# Regression

Statistical Analysis Techniques

Regression involves estimating the mathematical relationship between one variable called the response variable (or dependent variable), and one or more explanatory variables (or independent variables).

The explanatory variables are used to explain the response variable.  The response variable responds to changes in the explanatory variables.

Regression involves fitting a mathematical model to data.

The simplest example of a regression model is a straight line that passes through a set of points on a scatter plot. The x and y variables appear to have a linear relationship.  To summarise this relationship a regression model with the structure of a straight line (intercept and slope) is fitted to the data. The equation of the straight line was found by finding the coefficients values that minimise the sum of squared residuals (this method is known as ordinary least squares (OLS)). A residual is the difference between the observed response value (from the data) and estimated response value (found by plugging the observed explanatory value(s) into the model). After a regression model is fitted, it should then be diagnosed for faults; and if necessary, the model would be scrapped in favour of a better one.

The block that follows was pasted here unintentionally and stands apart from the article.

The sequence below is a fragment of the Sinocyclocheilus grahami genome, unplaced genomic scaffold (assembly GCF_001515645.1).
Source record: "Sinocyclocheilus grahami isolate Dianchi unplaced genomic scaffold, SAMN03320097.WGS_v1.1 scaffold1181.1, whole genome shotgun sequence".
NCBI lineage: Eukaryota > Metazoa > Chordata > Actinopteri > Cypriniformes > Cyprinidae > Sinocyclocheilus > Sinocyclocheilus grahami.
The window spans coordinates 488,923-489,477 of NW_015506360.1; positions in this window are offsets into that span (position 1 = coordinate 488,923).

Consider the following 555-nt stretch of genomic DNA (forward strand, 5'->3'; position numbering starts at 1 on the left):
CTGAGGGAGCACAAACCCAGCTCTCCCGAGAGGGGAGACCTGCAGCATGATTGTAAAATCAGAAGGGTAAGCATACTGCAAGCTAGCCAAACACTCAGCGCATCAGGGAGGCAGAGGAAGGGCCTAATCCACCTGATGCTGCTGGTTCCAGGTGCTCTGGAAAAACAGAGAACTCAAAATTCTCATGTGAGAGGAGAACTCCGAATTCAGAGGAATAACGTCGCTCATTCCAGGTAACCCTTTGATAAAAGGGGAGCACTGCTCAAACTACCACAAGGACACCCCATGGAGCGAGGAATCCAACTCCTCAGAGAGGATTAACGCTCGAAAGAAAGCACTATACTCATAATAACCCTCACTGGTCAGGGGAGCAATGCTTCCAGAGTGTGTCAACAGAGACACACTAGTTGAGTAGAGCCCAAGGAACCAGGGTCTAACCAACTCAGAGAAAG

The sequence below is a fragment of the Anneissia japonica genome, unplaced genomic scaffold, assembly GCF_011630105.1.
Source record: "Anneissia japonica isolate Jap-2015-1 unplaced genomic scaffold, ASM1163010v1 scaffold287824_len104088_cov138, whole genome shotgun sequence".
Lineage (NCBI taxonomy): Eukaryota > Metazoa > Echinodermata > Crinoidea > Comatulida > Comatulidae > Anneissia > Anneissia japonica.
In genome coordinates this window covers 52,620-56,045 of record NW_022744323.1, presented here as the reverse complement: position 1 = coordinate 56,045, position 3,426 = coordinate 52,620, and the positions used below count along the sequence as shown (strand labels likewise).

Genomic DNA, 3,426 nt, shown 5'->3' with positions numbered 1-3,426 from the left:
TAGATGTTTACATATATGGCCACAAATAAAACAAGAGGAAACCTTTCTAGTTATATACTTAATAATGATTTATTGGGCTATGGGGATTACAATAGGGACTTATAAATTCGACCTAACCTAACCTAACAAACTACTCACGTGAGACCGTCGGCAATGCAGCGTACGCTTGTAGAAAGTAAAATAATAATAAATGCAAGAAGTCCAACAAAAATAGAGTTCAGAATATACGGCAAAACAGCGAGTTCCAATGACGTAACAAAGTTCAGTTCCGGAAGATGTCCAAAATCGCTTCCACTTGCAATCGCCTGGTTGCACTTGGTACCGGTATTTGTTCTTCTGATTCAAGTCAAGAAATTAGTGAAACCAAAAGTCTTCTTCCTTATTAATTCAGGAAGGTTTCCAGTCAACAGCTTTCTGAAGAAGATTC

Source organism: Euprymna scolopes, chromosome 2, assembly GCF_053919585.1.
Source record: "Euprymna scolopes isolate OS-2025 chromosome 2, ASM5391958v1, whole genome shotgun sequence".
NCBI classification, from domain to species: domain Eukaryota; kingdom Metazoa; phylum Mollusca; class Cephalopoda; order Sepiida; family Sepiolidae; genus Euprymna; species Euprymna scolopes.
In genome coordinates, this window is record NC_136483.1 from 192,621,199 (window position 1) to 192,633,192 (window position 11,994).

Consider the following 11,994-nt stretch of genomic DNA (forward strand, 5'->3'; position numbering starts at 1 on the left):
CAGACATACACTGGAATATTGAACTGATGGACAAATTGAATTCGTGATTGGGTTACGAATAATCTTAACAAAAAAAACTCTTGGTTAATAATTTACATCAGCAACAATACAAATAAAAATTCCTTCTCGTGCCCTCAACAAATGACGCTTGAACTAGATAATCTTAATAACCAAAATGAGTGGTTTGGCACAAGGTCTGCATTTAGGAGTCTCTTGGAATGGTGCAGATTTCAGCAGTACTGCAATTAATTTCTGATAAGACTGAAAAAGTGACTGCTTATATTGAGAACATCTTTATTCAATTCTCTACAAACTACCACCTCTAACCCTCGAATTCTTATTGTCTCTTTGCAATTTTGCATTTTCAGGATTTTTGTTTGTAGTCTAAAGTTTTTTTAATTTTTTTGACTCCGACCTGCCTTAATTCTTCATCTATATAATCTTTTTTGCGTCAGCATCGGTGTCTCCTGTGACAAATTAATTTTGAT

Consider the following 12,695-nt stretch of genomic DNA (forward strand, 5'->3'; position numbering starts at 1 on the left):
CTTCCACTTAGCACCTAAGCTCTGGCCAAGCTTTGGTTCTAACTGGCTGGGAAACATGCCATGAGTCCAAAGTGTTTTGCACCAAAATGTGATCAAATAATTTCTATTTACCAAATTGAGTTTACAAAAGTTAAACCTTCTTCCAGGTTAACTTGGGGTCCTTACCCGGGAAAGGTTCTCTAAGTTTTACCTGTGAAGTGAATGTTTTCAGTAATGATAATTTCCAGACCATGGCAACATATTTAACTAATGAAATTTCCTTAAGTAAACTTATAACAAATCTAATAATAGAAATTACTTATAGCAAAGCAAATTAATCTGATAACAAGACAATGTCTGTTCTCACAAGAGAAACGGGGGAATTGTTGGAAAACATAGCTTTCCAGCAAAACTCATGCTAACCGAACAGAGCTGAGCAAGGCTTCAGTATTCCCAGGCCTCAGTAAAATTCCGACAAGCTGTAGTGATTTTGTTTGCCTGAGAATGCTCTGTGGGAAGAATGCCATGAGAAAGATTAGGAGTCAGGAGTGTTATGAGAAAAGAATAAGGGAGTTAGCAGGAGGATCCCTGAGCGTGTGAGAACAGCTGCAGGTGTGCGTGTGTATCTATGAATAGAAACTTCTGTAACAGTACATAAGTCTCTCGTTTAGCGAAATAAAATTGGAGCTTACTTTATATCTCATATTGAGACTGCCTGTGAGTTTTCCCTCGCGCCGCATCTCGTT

Regression modelling has two purposes:
1.  To predict the response given a set of input values.
2.  To estimate the effect an explanatory variable has on the response variable.